Inlaying Cues by Hand
In the early years Palmer bought mother of pearl inlays from the H.L. Wild Company in New York, a supplier to guitar makers. These dot and diamond inlays have been used for centuries to mark the fretboards of guitars. They are shallow because they are also used to decorate the thin bodies of stringed instruments.
The inlaying process had to be extremely precise with these guitar inlays. If the pocket edges were not sharp and tight, glue lines would be obvious. If the pocket wasn't flat and at the correct depth, the edge of the inlay would be sanded though since the cue had a rounded surface. Eventually Palmer was able to order thicker inlays directly from Germany, making the job much easier.
Step by step:
1. The pattern of inlays was laid out with a pencil.
2. The centers of the inlays were punched with an awl to prevent drill bit drift.
3. The holes were drilled to size to accommodate round inlays.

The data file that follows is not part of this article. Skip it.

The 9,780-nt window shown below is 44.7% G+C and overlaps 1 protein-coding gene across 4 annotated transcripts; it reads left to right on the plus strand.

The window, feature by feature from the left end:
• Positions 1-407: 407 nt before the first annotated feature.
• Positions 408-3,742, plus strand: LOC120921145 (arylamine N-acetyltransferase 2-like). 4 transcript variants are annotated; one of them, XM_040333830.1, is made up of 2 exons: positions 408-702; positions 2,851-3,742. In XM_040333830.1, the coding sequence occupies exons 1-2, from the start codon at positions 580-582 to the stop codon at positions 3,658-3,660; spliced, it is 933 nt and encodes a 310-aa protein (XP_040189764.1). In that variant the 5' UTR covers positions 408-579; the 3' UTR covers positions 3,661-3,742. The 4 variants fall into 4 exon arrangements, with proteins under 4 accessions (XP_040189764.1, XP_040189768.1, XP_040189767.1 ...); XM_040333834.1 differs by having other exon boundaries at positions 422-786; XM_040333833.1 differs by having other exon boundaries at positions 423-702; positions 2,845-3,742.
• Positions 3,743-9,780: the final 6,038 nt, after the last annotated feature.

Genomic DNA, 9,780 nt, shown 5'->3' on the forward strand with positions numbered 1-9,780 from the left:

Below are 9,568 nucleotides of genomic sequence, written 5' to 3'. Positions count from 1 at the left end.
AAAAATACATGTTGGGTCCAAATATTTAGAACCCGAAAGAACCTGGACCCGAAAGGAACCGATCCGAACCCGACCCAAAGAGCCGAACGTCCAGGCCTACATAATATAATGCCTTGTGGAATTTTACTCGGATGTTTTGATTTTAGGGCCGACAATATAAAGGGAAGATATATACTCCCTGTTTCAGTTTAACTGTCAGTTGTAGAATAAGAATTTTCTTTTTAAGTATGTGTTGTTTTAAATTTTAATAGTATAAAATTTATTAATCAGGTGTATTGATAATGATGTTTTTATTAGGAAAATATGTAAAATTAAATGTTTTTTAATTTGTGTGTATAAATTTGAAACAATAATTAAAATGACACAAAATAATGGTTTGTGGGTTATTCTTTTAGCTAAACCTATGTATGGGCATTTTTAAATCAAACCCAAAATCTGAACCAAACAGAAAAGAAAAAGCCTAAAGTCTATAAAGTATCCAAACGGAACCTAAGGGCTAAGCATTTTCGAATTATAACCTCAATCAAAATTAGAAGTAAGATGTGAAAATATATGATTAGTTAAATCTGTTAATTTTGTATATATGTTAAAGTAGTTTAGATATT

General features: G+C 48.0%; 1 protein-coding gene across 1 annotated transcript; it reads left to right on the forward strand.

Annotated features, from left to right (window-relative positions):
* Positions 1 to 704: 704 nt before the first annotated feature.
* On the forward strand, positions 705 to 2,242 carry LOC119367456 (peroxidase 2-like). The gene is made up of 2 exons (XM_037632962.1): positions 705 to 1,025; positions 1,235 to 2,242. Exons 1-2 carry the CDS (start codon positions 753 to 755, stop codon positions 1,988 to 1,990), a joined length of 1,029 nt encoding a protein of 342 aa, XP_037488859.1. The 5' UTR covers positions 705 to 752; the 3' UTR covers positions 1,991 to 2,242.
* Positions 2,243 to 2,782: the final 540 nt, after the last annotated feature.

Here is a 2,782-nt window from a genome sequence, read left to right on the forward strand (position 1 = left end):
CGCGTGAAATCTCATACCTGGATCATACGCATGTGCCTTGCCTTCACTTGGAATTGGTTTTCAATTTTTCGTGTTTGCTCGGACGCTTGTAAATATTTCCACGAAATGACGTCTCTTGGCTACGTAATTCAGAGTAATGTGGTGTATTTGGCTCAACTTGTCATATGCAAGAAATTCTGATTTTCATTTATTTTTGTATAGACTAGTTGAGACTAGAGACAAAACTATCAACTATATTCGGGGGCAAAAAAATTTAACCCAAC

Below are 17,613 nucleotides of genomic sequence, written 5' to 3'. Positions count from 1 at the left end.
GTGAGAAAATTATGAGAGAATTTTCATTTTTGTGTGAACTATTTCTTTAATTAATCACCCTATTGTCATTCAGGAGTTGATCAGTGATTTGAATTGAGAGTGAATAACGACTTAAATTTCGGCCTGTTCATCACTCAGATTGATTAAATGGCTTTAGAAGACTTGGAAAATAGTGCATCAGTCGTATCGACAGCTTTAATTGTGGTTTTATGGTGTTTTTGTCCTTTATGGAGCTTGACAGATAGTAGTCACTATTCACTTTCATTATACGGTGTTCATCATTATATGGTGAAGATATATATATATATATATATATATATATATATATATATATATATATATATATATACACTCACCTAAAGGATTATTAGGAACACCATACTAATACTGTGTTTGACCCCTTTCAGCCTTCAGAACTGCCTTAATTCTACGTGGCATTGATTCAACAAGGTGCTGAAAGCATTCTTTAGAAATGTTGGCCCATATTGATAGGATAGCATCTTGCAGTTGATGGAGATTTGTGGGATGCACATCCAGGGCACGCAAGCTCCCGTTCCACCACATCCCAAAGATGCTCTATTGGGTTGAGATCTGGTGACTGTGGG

4. The holes were drilled for the center of the diamond shape inlays.
5. A punch the size of the diamond shape inlay was tapped over the hole to mark the sides of the diamond on the wood.
6. The wood would be dug out by hand with a small chisel and hammer to allow the proper size cavity for the inlay.
7. Inlays were fitted and glued by hand, then filled with Plastic Wood stained to match the wood color to fill any tracks.
There were two people who did this operation. Gene Balner did the lay out and formed the cavities, while Ilona Balner usually handled the final placement of the inlays and filling. This was the part of the operation Mr. and Mrs. Balner seemed to have enjoyed the most and it certainly showed in their work.
Please examine some of the examples that follow and consider these images are magnified at
many times their actual size to reveal details not visible to the human eye.